By Margot Greenlee, Artistic Director, BodyWise Dance
If you had told me on March 1 I’d be wearing a face mask to pick up milk, pulling on gloves to pump my gas and limiting in-person contact to my children before the month was out, I’d have looked at you like you had three heads.
Well, here we are.
The global coronavirus pandemic has drastically reshaped life in ten million ways which all of us are grappling with on a daily basis. Our livelihoods, our social ties, our daily logistics have all changed virtually overnight. Personally and professionally, the global ramifications are staggering.
BodyWise Dance, the company I founded in 2012, is pivoting to meet these challenges.
For years BodyWise Dance has produced original dance-theater works and led inclusive studio classes to support the development of life skills for adults with intellectual and developmental disability (I/DD). Some of our performers have I/DD; some do not. Our motto: “Dance Applied to Real Life.”
Initially I did not see how these inclusive practices would shift to the Web. But the connection and grounding I’ve found – and I hope the participants have also found – in daily movement/dance classes I’ve begun teaching via the Zoom application, to adhere to quarantine rules, has been illuminating and uplifting.
If you’re not familiar with Zoom, it’s software that lets a group of people log into the same spot online to talk, learn – and in the case of Morning Moves, BodyWise’s newest class – move together listening to music that comes out of my bluetooth speaker and streams from their computers’ speakers.
I didn’t quite know what to think when I decided to attempt to lead a movement class for people of all ages and abilities from my den using my laptop computer and my smart phone for music. I sent out an invitation to join the Zoom session to folks I thought might be interested, teed up a playlist, and logged on at the appointed time.
To my surprise and delight, others logged on too: clients I’d danced with for years via BodyWise Dance’s longstanding partnership with social services agency MVLE in Springfield, Va, friends of friends in Maryland, fellow choreographers in Moscow, an old friend in Mexico. Some were in wheelchairs, some standing, some seated. The youngest was about 12; the eldest I estimated to be in her 70s. The participants danced in their backyards while the sun poured down on them, in their apartments at dusk, in their kitchens and porches and living rooms.
Just as I would do if we were all gathered in the studio, I demonstrated some simple movements we then strung together. I talked to the participants, gleaned new bits of choreography from their spontaneous dances, made eye contact with those who came close to their computer screens.
“Dance to the best of your own ability,” I told them as I always do. “Dance in a way that feels good to you today. Maybe you need to stretch up toward the ceiling,” I said into my computer, demonstrating with my arms reaching high over my head, “or maybe you feel like curling into a ball.” I did that next, and watched the movement ripple out across the world as the participants followed my lead.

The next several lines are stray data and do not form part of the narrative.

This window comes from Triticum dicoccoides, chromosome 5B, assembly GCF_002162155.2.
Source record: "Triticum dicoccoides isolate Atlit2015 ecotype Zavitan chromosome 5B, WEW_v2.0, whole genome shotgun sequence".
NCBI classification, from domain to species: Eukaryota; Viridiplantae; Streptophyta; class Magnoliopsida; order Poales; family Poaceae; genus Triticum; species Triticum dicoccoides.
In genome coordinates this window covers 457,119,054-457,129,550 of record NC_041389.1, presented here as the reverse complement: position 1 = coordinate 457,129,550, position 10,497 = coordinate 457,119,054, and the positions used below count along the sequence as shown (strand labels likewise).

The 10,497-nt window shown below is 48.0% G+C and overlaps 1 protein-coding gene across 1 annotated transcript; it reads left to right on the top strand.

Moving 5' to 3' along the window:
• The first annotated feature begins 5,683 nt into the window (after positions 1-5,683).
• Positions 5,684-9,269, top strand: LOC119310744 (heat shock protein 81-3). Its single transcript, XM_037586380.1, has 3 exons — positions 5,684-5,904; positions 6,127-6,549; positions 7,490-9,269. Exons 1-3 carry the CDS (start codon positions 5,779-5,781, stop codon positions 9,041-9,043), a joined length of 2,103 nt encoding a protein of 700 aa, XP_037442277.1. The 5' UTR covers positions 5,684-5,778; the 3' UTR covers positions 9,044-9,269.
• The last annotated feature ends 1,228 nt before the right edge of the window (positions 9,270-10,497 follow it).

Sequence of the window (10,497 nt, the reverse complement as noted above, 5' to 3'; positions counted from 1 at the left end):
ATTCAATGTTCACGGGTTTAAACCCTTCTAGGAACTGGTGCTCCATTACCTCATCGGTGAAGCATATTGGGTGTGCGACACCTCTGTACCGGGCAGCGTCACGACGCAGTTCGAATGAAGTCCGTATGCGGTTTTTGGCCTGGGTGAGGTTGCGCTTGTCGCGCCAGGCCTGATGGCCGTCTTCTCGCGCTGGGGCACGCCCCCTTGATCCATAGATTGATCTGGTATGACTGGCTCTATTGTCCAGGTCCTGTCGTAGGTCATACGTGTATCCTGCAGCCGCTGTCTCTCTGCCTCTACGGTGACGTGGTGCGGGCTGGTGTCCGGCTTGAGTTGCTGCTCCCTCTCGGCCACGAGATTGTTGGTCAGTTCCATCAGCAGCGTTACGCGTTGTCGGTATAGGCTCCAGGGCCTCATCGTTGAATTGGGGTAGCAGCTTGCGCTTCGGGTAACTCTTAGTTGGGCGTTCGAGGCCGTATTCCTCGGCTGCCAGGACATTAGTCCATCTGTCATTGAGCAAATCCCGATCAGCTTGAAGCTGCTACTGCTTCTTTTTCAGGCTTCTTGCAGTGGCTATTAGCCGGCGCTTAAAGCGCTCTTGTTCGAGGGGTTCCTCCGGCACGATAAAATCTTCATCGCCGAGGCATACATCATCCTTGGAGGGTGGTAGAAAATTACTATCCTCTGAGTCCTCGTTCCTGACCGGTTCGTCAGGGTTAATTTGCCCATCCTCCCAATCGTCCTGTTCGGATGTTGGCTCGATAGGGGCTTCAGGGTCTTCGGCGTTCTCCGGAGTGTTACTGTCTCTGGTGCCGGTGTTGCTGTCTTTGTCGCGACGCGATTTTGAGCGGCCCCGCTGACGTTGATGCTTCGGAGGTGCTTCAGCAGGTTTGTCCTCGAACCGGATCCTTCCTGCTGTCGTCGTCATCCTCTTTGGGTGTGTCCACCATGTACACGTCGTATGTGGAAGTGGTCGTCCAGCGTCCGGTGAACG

Global borders and time zones dissolved. All of us shared the song, the movements, and the moment. It was thrilling, moving and fun. In the chat session afterward (Zoom has a feature where participants can talk to each other and/or write messages to the group), I could see that others had been as affected as I had been.
“I’m happier. I feel ready for the day!”
“It was good to see my friends.”
“I’ve been so stiff. Now my shoulders are able to move.”
“Play some J-Pop tomorrow!”
Since that first Morning Moves, our participant roster has only grown. Guest teachers have joined us. We’ve added Russian translators to help our ever-growing group of dancers from that country maximize their participation. We’re building new goals into the sessions, such as developing dancers’ ability to sustain eye contact and demonstrate flexible thinking. These goals will underpin a series of workshops BodyWise Dance is developing now that meet its core mission of using dance as a means of enhancing work, play and community life for adults with I/DD. We’ve secured funding from donors who are delighted with the early outcomes of our foray into online dance.
I am astonished how well this is working. Sure, there can be sound difficulties or momentary freezes in the action when my Internet connection slows, but the benefits far outweigh these snafus. With the world on pause as the pandemic rampages, it is a sobering time to be talking about dancing together. And yet it is essential to these participants’ well-being, and to my own.
As we find connection in these lonely, quarantined times, we support one another’s mental and emotional health. Even as the world tentatively moves toward “re-opening,” we are harnessing the power of an unexpected alternative to in-studio dancing. And we are learning every day what’s possible when we dance alone together.
Morning Moves login information can be found at www.bodywisedance.com
Participatory dance-making, civic dialogue, creativity – these are the foundation of Margot Greenlee’s choreographic vision. As a master teaching artist and founder of BodyWise Dance, Margot brings her artistic team of professional performers and arts therapists to lead programs in educational, healthcare, and corporate settings.